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High-value meals and genuine neighborhood warmth turn Texaz Grill into a destination country-cowboy steak house even if you don't live in the neighborhood. No bum steers here.
Lone Star Cafe, 1743 Camelback (Colonnade), Phoenix, 265-7827. Hours: Lunch and Dinner, Sunday through Thursday, 11 a.m. to 10 p.m.; Friday and Saturday, 11 a.m. to 11 p.m.
6003 N. 16th St.
Phoenix, AZ 85016
Region: East Phoenix
Lone Star Cafe is yet another giant copycat steak-house chain without a molecule of originality or charm.
Steak houses are the fastest-growing segment in the restaurant industry today. Analysts say it's because of our pathological relationship with food. Americans spend so much time ruminating over every ingestible morsel that we feel we "deserve" an occasional binge. And what we want to binge on are belly-busting slabs of meat.
Over the past few years, we've become more and more schizoid about what we eat. We're obsessed with looking lean, but are porkier than ever. We're obsessed with fat grams, calories and cholesterol, but are consuming as many of them as ever. Now, no one is suggesting that the entrepreneurs behind chain steak houses cooked up this national neurosis. But they certainly have been savvy enough to cash in on it.
So hundreds of cities across America, including ours, have been invaded by Outback Steakhouse, a Florida chain that offers steak in a pseudo-Australian setting. We have Buffalo Ranch Steak House, part of the Sizzler operation out of Southern California, which dishes out steak in a pseudo-Western setting. And now, the Valley has Lone Star Cafe, a Kansas-based corporation trying to strike restaurant gold serving steak in a pseudo-Texas setting.
Everything here is as calculated as Operation Desert Storm. We've seen it all before: the twice-an-hour employee country-music line dance; the cow skulls and moose heads on the wall; the peanut shells on the floor; the woodsy interior; the bread loaf served on a cutting board; the perky young staffers; and the oversize portions of food that confuse quantity with value.
Apparently, though, Lone Star is giving the public just what it craves--this place has been packed since day one.
Check out the starter called Amarillo Cheese Fries. It's a none-too-subtle mound of mushy fries, big enough to conceal an armadillo, glopped with breathtaking amounts of cheese and bacon. Lest diners worry that they aren't getting the caloric binge they deserve, it comes with a bowl of ranch dressing for dipping. If you like this sort of thing, you probably fit the Lone Star Cafe customer demographic. (However, you probably don't fit into much else.)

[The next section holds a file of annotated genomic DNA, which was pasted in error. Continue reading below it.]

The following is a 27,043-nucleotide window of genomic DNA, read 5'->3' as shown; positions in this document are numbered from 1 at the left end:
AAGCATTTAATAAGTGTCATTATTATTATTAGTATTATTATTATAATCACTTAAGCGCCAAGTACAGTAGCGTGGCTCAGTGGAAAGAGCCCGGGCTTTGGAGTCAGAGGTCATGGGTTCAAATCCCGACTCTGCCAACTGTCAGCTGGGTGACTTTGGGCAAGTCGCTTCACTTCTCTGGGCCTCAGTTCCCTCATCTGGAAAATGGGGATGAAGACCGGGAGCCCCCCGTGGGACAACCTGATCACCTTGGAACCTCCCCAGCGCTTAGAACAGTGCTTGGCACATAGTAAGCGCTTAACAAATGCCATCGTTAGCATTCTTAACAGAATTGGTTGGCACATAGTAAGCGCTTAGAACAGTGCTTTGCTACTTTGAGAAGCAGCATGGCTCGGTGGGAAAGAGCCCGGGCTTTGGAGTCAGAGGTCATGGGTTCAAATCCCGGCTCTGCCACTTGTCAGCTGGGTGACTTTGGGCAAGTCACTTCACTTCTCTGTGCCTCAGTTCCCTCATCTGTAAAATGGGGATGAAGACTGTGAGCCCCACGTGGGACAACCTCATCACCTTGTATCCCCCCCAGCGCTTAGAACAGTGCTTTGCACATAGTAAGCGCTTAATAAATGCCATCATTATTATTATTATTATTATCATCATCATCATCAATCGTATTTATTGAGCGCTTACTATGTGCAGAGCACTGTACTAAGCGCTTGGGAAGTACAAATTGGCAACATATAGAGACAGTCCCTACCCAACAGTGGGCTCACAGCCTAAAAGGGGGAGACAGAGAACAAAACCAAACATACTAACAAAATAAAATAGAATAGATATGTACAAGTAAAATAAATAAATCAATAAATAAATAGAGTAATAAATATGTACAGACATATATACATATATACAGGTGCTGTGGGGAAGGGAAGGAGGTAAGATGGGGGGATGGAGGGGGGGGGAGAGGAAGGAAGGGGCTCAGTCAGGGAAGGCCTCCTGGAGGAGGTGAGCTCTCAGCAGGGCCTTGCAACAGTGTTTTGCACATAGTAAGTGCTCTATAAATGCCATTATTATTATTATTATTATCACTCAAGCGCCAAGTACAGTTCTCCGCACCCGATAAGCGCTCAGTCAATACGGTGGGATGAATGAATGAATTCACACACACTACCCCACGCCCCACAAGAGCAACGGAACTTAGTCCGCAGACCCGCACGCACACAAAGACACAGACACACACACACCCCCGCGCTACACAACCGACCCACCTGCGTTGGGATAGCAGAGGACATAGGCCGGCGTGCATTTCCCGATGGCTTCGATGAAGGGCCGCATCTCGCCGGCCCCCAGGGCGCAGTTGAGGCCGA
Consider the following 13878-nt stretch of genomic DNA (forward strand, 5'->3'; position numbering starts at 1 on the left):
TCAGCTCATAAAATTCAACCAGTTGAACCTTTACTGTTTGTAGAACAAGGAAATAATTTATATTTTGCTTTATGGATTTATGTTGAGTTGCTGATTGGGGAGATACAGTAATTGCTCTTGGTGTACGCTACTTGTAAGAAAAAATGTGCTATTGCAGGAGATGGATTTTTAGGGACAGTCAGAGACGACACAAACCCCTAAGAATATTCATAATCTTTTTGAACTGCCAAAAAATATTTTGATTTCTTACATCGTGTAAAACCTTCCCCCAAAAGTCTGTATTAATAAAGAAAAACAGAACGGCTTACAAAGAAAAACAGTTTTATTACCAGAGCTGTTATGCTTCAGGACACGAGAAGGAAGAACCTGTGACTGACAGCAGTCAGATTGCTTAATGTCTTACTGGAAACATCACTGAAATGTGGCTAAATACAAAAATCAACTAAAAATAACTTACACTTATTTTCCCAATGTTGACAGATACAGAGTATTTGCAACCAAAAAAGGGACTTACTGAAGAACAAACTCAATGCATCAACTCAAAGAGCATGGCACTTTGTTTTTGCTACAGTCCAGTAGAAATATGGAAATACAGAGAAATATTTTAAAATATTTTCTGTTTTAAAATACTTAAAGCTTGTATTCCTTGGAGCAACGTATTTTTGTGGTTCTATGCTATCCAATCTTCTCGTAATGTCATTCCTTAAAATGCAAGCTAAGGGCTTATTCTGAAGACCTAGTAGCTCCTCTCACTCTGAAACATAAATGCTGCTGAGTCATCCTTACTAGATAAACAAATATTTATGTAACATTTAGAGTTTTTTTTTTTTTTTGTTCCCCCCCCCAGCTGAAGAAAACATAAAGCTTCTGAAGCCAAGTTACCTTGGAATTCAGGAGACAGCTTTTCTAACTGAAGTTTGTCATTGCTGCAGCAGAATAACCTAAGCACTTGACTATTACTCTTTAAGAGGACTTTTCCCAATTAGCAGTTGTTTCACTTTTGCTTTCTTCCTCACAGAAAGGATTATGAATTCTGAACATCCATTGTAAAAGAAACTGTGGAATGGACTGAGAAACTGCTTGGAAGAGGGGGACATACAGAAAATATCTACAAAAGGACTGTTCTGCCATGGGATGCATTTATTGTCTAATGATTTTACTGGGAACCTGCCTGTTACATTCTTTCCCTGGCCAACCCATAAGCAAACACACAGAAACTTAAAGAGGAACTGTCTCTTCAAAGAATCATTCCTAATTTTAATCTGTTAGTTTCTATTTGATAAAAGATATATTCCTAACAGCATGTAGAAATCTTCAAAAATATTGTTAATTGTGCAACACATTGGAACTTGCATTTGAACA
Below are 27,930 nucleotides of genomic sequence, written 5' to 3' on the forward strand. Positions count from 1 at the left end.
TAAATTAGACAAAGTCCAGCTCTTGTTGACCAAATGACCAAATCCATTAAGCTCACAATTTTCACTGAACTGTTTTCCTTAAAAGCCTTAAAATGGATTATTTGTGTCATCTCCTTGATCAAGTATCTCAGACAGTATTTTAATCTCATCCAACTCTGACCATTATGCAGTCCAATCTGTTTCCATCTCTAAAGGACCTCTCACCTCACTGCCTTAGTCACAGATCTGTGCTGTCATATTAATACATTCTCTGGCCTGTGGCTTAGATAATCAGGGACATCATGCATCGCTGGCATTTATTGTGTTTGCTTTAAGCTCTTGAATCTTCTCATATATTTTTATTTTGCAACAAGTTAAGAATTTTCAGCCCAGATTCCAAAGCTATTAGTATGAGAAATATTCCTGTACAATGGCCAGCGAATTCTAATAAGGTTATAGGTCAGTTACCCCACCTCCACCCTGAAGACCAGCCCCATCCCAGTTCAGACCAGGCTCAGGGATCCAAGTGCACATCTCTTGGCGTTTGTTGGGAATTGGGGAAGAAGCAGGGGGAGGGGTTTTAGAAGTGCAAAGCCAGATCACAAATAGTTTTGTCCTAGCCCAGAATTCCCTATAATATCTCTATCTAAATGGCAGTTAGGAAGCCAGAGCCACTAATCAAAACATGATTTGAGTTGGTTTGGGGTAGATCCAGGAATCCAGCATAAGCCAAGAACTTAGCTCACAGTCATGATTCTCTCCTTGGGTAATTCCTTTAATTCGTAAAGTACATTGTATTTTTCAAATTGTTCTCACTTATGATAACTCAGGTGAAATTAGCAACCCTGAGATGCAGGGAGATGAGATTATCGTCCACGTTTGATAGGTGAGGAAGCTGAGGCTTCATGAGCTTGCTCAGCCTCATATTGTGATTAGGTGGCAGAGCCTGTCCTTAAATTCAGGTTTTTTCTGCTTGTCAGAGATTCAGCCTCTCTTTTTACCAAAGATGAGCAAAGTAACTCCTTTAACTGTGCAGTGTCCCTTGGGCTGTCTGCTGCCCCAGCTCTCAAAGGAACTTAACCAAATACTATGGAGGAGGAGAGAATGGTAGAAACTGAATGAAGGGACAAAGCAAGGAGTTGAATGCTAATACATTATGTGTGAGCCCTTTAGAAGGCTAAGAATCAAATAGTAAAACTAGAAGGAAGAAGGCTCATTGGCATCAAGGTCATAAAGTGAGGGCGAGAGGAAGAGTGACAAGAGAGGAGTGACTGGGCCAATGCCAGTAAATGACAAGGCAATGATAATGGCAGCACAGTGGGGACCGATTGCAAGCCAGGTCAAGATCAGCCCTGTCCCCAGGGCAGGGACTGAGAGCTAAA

Naturally, meals are preceded by salad, enabling diners to imagine for the moment that they're keeping their nutritional virtue. The greenery here is good enough, but the dark bread that accompanies it isn't. Our loaf was way past its prime.
As you might expect, Lone Star does a thoroughly reliable job with its beef. And I'm happy to report that all the steaks were cooked exactly to specs, too. But, after all, if there's one thing the proprietors know, it's economics. They're aware that there's no shortage of steak-house competition.
The massive 20-ounce T-bone should satisfy any yearnings for animal protein. The one-pound Texas rib eye is a best bet: juicy, well-marbled, with none of that mushy, stringy texture that betrays inferior models. The bacon-wrapped filet mignon is somewhat less interesting, more tender than the other cuts, but not nearly as beefily flavorful.
Lone Star makes a few concessions to nonbeefeaters, but none that will set any pulses racing. Innocuous baby back ribs are not terribly meaty, and they get no zip whatsoever from a corporately flaccid barbecue sauce. And why anyone would come here and order a $14 salmon fillet overpowered by a sweet glaze is beyond my comprehension.
Side dishes emphasize bulk, not taste. Sweet potato sounds like a good idea, but Lone Star's spud was obviously bred for heft, not flavor. I guess that's why it comes with a bowl of brown sugar. Steak fries won't make you think there's a squad of potato peelers back in the kitchen. And the dull "Texas" rice was an underheated snooze.
Lone Star Cafe didn't get to be a national powerhouse by taking any culinary chances. And it doesn't pretend to. The steaks are decent enough. The other stuff? No worse than that of its chain rivals. Meanwhile, the customers are satisfied. People have jobs. The company's making money. Isn't everyone happy?
I'm sure this Lone Star Cafe branch meets all Wichita home-office standards. But that's not hard when your standard is don't-rock-the-boat, do-what-everyone-else-does mediocrity.